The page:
Acquiring raw computing power.

The processing power needed to build AI systems and leverage techniques like machine learning and image processing or language understanding is enormous. NVIDIA is the choice of AI development teams around the world seeking to infuse AI into existing products and services as they build out new and exciting ‘native AI’ services for GPUs and AI SDKs.

Dealing with data bias.

As with any other computer system, AI systems are only as good as the data fed into them. Bad data can come from business, government, or other sources and contain racial, gender, or other biases. Developers and data scientists must take extra precautions to prevent bias in AI data or risk the trust people have in what AI systems actually learn.

AI Use Cases


The world’s leading organizations are equipping their doctors and scientists with AI, helping them transform lives and the future of research. With AI, they can tackle interoperable data, meet the increasing demand for personalized medicine and next-generation clinics, develop intelligent applications unique to their workflows, and accelerate areas like image analysis and life science research. Uses cases include:

  • Pathology. Each year, major hospitals take millions of medical scans and tissue biopsies, which are often scanned to create digital pathology datasets. Today, doctors and researchers use AI to comprehensively and efficiently analyze these datasets to classify a myriad of diseases and reduced mistakes when different pathologists disagree on a diagnosis.
  • Patient care. The challenge today, as always, is for clinicians to get the right treatments to patients as quickly and efficiently as possible. This is more of an acute need in intensive care units. There, doctors using AI tools can leverage hourly vital sign measurements to predict eight hours in advance whether patients will need treatments to help them breathe, blood transfusions, or interventions to boost cardiac functions. .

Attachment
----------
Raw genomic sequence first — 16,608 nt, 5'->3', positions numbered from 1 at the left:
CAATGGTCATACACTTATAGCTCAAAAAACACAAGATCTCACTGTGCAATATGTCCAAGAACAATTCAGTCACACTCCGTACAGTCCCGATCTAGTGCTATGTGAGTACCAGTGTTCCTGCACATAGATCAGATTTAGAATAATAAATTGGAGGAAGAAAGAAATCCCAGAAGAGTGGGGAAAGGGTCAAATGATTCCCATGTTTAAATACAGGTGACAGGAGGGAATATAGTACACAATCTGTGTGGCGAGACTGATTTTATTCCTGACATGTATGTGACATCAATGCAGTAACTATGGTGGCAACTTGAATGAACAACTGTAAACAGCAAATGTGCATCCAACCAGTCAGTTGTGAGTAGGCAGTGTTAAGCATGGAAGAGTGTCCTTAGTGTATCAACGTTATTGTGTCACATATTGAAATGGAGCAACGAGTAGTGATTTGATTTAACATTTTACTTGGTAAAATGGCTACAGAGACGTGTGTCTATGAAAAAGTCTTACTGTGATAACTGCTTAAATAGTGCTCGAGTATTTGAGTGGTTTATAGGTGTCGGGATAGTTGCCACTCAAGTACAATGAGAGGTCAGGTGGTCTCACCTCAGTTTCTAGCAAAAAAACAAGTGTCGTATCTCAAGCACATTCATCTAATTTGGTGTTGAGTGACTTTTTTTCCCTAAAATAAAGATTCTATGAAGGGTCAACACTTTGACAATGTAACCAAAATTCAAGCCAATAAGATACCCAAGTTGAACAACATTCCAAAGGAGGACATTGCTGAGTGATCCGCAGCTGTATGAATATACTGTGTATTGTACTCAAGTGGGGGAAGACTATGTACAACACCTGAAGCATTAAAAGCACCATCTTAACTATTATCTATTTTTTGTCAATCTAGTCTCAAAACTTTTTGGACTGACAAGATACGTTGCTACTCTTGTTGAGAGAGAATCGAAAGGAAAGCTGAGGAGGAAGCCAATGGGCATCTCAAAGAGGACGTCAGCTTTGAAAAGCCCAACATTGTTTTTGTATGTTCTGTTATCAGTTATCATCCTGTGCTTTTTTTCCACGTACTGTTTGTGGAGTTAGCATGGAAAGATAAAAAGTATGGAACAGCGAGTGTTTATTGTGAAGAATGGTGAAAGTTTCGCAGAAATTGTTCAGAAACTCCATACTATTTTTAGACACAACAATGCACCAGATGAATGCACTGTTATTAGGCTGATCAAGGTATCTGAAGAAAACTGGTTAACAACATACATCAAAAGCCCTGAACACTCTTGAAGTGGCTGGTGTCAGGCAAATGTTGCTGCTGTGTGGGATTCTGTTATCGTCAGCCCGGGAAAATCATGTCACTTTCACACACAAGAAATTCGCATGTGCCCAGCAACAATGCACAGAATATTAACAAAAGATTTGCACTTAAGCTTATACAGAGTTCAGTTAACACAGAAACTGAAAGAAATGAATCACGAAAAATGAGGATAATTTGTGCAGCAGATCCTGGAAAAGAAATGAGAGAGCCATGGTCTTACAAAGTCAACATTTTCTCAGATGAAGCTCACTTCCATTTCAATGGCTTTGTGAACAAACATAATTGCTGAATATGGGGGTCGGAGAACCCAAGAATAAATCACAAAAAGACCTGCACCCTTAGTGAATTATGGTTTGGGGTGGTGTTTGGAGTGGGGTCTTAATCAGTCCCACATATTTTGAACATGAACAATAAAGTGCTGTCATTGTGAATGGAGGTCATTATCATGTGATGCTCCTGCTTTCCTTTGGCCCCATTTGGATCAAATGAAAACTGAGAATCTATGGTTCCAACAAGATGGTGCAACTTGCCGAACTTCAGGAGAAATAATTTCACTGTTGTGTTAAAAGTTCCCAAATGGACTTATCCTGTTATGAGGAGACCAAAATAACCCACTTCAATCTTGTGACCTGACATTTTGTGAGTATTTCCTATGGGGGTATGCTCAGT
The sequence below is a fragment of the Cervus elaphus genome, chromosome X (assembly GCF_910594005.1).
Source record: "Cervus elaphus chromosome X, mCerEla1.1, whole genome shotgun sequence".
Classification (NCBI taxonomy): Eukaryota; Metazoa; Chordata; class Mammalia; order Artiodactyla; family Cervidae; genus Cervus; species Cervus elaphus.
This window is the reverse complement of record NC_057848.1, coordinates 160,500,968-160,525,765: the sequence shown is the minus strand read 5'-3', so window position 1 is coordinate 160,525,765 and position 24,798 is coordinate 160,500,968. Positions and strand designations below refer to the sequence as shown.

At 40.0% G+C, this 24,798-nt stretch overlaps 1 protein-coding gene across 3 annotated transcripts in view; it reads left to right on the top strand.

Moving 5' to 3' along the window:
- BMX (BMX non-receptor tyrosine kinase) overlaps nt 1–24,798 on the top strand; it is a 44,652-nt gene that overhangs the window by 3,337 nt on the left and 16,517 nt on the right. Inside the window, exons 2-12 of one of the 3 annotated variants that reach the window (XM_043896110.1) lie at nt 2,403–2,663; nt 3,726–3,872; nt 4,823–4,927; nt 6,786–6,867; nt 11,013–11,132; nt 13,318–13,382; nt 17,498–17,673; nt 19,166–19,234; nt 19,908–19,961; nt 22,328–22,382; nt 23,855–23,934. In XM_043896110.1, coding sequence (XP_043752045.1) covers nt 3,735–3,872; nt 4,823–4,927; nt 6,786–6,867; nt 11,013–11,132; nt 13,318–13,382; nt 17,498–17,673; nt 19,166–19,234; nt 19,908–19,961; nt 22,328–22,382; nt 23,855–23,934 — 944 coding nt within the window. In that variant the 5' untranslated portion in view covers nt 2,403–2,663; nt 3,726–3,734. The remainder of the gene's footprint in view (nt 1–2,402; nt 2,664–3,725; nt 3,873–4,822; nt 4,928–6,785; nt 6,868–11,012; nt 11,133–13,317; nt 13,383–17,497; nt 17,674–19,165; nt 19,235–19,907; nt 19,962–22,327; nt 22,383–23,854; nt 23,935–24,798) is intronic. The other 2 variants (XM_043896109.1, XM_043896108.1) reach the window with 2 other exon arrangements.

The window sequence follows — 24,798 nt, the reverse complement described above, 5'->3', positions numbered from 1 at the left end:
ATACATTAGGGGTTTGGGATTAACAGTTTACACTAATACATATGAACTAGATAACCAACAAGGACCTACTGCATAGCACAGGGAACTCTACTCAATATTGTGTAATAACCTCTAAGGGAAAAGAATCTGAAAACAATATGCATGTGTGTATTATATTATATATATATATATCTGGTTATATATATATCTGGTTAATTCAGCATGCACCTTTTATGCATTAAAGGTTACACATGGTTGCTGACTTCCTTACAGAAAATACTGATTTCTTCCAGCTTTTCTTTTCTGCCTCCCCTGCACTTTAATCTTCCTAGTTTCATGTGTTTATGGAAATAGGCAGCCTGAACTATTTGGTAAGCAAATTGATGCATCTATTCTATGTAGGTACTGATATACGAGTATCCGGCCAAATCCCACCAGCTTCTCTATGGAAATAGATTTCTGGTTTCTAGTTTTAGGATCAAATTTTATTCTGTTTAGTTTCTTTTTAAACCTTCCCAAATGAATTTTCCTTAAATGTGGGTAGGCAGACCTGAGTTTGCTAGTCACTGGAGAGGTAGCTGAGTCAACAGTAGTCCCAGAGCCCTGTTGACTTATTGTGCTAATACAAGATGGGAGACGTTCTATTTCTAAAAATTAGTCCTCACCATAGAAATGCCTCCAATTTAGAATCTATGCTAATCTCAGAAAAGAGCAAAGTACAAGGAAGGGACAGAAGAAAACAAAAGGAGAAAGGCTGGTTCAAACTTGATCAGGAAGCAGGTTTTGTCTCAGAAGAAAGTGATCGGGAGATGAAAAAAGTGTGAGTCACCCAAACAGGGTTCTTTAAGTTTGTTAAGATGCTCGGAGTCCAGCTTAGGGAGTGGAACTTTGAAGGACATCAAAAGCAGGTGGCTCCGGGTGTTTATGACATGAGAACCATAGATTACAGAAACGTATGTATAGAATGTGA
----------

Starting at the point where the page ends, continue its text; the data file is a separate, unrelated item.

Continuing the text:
An Accenture report estimates that AI has the potential to create $2.2 trillion worth of value for retailers by 2035 by boosting growth and profitability. As it undergoes a massive digital transformation, the industry can increase business value by using AI to improve asset protection, deliver in-store analytics, and streamline operations.

  • Demand prediction. With over 100,000 different products in its 4,700 U.S. stores, the Walmart Labs data science team must predict demand for 500 million items-by-store combinations every week. By performing forecasting with the NVIDIA RAPIDS™ suite of open-source data science and machine learning libraries built on NVIDIA CUDA-X™ AI and NVIDIA GPUs, the Walmart team is able to engineer machine learning features 100X faster and train algorithms 20X faster.
  • AiFi is currently pilot testing NanoStore, their 24/7, autonomous, checkout-free store, with retail giants and universities. NanoStores hold over 500 different products and use image recognition, powered by NVIDIA T4 Tensor Core GPUs, to capture merchandise choices and add those to the customer’s tab.


AI is opening up new waves of communication in the telecommunications industry. By tapping into the power of GPUs and the 5G network, smart services can be brought to the edge, simplifying deployment and enabling them to reach their full potential.